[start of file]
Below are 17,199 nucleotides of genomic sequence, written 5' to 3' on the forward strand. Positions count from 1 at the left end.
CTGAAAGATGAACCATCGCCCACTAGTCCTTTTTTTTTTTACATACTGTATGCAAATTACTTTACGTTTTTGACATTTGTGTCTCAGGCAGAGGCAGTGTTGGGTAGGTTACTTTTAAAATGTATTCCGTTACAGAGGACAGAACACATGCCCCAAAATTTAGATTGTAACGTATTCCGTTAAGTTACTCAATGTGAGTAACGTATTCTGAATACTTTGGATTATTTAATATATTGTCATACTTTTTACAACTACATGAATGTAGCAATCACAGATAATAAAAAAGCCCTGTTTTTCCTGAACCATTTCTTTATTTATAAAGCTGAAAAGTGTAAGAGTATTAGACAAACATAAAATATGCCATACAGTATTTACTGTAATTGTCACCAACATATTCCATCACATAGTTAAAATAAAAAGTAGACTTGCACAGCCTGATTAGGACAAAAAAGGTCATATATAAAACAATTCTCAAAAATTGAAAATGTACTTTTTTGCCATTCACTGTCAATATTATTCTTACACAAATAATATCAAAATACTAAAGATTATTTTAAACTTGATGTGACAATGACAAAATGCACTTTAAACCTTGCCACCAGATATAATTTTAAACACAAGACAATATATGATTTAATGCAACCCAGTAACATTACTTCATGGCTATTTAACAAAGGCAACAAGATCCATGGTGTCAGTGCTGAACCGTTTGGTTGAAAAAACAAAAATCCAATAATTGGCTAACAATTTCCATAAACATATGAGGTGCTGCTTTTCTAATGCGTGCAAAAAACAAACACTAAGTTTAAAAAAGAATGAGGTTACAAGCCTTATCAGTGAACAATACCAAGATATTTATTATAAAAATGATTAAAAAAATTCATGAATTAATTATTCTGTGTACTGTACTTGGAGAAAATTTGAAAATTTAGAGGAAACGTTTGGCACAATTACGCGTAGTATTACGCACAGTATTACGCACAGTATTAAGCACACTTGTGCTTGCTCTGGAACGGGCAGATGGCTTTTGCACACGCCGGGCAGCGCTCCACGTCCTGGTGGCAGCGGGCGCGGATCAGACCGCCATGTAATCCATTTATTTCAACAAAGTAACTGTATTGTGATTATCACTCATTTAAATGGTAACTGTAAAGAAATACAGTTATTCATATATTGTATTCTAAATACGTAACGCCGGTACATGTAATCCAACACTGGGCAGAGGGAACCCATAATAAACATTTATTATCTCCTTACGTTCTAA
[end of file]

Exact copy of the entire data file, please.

Below are 17,199 nucleotides of genomic sequence, written 5' to 3' on the forward strand. Positions count from 1 at the left end.
CTGAAAGATGAACCATCGCCCACTAGTCCTTTTTTTTTTTACATACTGTATGCAAATTACTTTACGTTTTTGACATTTGTGTCTCAGGCAGAGGCAGTGTTGGGTAGGTTACTTTTAAAATGTATTCCGTTACAGAGGACAGAACACATGCCCCAAAATTTAGATTGTAACGTATTCCGTTAAGTTACTCAATGTGAGTAACGTATTCTGAATACTTTGGATTATTTAATATATTGTCATACTTTTTACAACTACATGAATGTAGCAATCACAGATAATAAAAAAGCCCTGTTTTTCCTGAACCATTTCTTTATTTATAAAGCTGAAAAGTGTAAGAGTATTAGACAAACATAAAATATGCCATACAGTATTTACTGTAATTGTCACCAACATATTCCATCACATAGTTAAAATAAAAAGTAGACTTGCACAGCCTGATTAGGACAAAAAAGGTCATATATAAAACAATTCTCAAAAATTGAAAATGTACTTTTTTGCCATTCACTGTCAATATTATTCTTACACAAATAATATCAAAATACTAAAGATTATTTTAAACTTGATGTGACAATGACAAAATGCACTTTAAACCTTGCCACCAGATATAATTTTAAACACAAGACAATATATGATTTAATGCAACCCAGTAACATTACTTCATGGCTATTTAACAAAGGCAACAAGATCCATGGTGTCAGTGCTGAACCGTTTGGTTGAAAAAACAAAAATCCAATAATTGGCTAACAATTTCCATAAACATATGAGGTGCTGCTTTTCTAATGCGTGCAAAAAACAAACACTAAGTTTAAAAAAGAATGAGGTTACAAGCCTTATCAGTGAACAATACCAAGATATTTATTATAAAAATGATTAAAAAAATTCATGAATTAATTATTCTGTGTACTGTACTTGGAGAAAATTTGAAAATTTAGAGGAAACGTTTGGCACAATTACGCGTAGTATTACGCACAGTATTACGCACAGTATTAAGCACACTTGTGCTTGCTCTGGAACGGGCAGATGGCTTTTGCACACGCCGGGCAGCGCTCCACGTCCTGGTGGCAGCGGGCGCGGATCAGACCGCCATGTAATCCATTTATTTCAACAAAGTAACTGTATTGTGATTATCACTCATTTAAATGGTAACTGTAAAGAAATACAGTTATTCATATATTGTATTCTAAATACGTAACGCCGGTACATGTAATCCAACACTGGGCAGAGGGAACCCATAATAAACATTTATTATCTCCTTACGTTCTAA